30 police positions to remain vacant
Uniformed police officers will get an annual raise of $3,000 to $5,000 under the Royal Cayman Islands Police Service’s adjusted budget, Police Commissioner David Baines told his officers at an all-staff meeting Tuesday.
Negotiations continued until the end of last week to increase salaries for police to closer match other uniformed services, such as the prison service, Mr. Baines said.
He said the pay raise had to come from the RCIPS budget instead of from an increase in government funding for the department. To fund the raise, he explained, the RCIPS will not fill 30 vacant positions.
“If we’re going to remain competitive and attract qualified Caymanian candidates, we have to keep the pay rate reasonable,” the commissioner said, noting that the RCIPS had lost officers to the Immigration Department, prison service and other uniformed services that offer higher pay rates.
“Some of our staff make less than $3,000 a month,” Mr. Baines said. Police officers were included in the 4-percent cost-of-living salary increase for the civil service earlier this year. “I never envisioned we would have to fund all of it,” the commissioner said.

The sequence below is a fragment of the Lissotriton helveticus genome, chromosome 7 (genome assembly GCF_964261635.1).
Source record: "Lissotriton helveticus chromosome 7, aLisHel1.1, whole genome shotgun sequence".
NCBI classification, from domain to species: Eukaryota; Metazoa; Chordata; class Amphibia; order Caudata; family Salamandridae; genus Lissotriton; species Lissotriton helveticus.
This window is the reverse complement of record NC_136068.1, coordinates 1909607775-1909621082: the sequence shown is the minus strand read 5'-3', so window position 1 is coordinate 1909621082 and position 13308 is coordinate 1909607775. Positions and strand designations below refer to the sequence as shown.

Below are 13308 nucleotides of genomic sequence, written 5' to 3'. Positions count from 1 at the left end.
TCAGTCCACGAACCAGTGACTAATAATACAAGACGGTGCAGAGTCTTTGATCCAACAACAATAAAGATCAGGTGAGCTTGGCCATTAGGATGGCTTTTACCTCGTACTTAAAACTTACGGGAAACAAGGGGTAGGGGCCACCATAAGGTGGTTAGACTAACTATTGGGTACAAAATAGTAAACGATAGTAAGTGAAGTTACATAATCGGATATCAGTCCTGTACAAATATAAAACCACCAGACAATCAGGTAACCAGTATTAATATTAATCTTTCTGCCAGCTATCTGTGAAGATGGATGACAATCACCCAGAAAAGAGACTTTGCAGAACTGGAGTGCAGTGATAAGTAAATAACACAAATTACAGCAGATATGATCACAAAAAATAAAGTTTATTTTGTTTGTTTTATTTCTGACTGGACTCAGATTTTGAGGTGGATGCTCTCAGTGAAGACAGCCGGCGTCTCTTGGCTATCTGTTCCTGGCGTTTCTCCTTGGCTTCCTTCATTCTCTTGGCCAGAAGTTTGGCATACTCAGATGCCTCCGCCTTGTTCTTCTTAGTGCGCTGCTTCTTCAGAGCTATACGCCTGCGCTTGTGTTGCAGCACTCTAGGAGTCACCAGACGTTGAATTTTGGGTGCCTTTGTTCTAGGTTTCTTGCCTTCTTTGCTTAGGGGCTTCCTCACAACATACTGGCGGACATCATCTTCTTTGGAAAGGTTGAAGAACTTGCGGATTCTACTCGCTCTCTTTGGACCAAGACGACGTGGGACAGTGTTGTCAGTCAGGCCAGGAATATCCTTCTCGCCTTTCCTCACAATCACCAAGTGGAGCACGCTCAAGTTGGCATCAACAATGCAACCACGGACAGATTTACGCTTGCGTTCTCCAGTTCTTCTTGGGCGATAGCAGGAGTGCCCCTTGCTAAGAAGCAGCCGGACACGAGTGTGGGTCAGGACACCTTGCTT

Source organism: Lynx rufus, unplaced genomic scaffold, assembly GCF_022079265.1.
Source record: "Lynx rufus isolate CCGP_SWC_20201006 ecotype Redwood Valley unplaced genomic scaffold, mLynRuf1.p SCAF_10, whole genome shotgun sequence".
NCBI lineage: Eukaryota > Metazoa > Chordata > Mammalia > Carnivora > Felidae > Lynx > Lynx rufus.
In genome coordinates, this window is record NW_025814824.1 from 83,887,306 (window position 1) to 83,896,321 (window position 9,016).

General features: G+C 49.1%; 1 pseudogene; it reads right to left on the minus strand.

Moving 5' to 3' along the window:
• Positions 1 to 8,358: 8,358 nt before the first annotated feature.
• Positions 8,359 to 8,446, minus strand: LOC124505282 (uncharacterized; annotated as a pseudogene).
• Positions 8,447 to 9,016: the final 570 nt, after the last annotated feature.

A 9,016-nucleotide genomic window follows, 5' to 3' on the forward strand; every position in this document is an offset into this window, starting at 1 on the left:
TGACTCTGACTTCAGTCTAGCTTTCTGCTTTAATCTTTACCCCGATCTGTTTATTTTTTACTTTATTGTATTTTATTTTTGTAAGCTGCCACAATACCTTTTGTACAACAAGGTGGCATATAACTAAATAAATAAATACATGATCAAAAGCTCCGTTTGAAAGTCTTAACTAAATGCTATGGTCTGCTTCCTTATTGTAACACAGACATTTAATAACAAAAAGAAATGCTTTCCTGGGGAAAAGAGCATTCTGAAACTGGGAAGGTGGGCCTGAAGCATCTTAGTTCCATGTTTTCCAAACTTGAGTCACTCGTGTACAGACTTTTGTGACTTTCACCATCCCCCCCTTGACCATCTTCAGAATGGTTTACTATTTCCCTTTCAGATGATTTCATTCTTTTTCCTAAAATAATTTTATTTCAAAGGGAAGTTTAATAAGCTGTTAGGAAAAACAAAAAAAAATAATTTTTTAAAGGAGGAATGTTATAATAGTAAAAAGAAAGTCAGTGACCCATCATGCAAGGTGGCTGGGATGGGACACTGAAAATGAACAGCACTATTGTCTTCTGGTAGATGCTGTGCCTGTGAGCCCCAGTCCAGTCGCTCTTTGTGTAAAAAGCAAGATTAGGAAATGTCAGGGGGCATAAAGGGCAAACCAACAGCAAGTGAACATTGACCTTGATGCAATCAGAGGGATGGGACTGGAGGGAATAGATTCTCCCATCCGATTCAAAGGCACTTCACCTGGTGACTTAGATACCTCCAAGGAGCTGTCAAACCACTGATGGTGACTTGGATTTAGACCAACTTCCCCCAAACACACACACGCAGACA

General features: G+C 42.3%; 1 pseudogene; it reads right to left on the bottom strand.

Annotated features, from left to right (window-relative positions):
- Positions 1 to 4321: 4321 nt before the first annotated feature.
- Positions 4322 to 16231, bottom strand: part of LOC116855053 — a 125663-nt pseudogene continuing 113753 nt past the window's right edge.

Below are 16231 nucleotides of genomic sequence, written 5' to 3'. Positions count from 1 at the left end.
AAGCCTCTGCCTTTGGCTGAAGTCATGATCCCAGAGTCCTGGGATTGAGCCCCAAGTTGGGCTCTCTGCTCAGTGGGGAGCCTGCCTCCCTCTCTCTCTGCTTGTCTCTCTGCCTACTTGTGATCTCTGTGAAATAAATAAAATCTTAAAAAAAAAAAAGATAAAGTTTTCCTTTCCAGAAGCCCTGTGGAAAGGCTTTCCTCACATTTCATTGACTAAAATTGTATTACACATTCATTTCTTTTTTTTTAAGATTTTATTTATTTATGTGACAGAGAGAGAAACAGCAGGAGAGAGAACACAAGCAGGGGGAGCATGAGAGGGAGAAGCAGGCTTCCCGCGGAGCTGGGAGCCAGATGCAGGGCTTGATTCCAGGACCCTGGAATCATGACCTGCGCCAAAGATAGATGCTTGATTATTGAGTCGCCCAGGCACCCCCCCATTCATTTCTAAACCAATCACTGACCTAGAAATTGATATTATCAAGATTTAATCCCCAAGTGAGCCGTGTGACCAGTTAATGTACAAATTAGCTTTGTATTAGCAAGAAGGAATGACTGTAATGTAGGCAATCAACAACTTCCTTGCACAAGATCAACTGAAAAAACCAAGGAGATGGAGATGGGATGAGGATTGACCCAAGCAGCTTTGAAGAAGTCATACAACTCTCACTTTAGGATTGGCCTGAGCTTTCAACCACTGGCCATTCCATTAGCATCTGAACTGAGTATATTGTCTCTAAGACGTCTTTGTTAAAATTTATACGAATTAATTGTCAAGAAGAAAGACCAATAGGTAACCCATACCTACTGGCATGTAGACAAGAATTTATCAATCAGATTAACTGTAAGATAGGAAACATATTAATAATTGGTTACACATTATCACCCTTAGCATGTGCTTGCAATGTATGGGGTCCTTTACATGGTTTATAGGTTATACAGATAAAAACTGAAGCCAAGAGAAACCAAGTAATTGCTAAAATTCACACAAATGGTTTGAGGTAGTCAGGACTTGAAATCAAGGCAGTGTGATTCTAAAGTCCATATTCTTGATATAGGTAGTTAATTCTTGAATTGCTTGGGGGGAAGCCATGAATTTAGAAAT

Uniformed officers can expect a raise of at least $3,000 per year, up to a little more than $5,000, depending on their position and length of service. RCIPS spokeswoman Jacqueline Carpenter said the raise will be backdated to July. Mr. Baines will determine which 30 positions to leave vacant, and can move officers around the service to address emerging demands. The highest risks right now, Mr. Baines said, are in financial and online crime.
“The biggest threat at the moment is cyber,” Mr. Baines said, predicting that cybercrimes will increase quickly in the coming years.
The new generation, he said, is tech savvy, while their parents or grandparents cannot even work a DVD player. “Imagine the criminal element in that generation, preying on the older generations,” he said.
Earlier this year, the Civil Service Association called on government to raise pay for public-sector workers, citing pay inequities between foreign and Caymanian workers. Newer civil service members have been able to negotiate higher salaries when they join government, according to association president James Watler.
Many veteran teachers received a raise at the beginning of this school year. Other parts of the civil service, including prison officers, have also received raises this year.